Assistive Technology and Performance Enhancement

To what do we compare the individual's performance to determine whether it is increased or improved, as stated in the AT definition?

We could compare it to the performance of the individual before they used the technology.

With a self-propelled manual wheelchair, a child could get from one class to another independently, which could not be done before. With a hearing aid, an adult could hear more than they could before. With a audio-visual prompting system, a person with cognitive disabilities can do more steps of a complex work task. But the question would still remain, how much improvement is enough?

 

With children who have physical, sensory or cognitive disabilities from birth, we know that they will continue to lag behind their peers in the expected performance on typical tasks in and out of school, even as they continue to develop.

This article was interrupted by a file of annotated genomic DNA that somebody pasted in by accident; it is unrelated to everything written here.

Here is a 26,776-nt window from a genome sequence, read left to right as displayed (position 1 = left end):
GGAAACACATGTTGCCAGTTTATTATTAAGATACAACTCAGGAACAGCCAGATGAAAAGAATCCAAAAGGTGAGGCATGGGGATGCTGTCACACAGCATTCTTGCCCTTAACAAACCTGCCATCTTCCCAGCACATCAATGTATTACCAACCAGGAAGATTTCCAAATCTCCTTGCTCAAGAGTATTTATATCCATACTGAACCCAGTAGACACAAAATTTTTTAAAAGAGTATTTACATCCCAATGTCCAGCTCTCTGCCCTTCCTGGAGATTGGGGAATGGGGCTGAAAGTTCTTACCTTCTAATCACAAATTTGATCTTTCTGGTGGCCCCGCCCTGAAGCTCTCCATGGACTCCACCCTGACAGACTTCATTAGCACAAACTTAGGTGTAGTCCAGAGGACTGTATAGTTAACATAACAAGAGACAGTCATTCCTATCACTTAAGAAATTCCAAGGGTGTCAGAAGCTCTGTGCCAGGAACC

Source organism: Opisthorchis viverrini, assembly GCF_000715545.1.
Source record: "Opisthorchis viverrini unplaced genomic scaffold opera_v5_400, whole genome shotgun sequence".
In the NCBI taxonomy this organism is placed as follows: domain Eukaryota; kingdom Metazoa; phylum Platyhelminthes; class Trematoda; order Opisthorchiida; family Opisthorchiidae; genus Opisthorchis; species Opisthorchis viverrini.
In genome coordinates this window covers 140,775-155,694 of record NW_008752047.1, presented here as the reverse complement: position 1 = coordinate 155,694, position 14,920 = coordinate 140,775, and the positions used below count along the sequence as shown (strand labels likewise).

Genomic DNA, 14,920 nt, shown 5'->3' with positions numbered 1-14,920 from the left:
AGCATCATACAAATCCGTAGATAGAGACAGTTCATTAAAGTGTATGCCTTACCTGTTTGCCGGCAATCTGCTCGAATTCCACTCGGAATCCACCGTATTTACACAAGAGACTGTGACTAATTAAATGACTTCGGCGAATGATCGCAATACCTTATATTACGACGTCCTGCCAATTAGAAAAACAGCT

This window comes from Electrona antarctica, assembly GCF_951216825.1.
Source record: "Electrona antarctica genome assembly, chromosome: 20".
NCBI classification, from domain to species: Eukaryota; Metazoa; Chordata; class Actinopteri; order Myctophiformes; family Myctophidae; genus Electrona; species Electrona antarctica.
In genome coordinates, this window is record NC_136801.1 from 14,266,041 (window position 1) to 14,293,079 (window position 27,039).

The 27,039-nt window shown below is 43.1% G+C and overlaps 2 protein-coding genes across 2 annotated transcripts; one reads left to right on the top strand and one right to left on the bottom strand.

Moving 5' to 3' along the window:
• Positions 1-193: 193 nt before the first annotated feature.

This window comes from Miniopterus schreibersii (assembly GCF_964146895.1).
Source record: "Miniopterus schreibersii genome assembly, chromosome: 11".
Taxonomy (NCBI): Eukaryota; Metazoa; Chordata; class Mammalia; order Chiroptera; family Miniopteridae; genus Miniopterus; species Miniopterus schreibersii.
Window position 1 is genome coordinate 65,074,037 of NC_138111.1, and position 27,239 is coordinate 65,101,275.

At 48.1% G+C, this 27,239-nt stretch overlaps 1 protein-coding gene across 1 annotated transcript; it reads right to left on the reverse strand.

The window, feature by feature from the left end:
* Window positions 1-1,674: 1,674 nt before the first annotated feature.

Even after the child learns to use the wheelchair, they might not be able to get from place to place fast enough to change classes within the class break time, or they might not have enough endurance to propel their wheelchair from one end of a large school to another.

As the illustration shows, there is a gap between what they can do and what is expected of them. At younger ages (the vertical line) the gap is smaller but usually increases as they get older.

A child who has difficulty eating, dressing, speaking, writing, or memorizing will never experience less expectation to do these things, only more.

A child or adult with a progressive neurological disease (e.g., muscular dystrophy, multiple sclerosis or ALS) will experience an increasing gap between what they can do and what they need to do as the medical condition progresses over time.

 

 

For children or adults with acquired disabilities (e.g., traumatic brain injury) who had already achieved typical performance, maintaining, rather than improving, performance is the goal.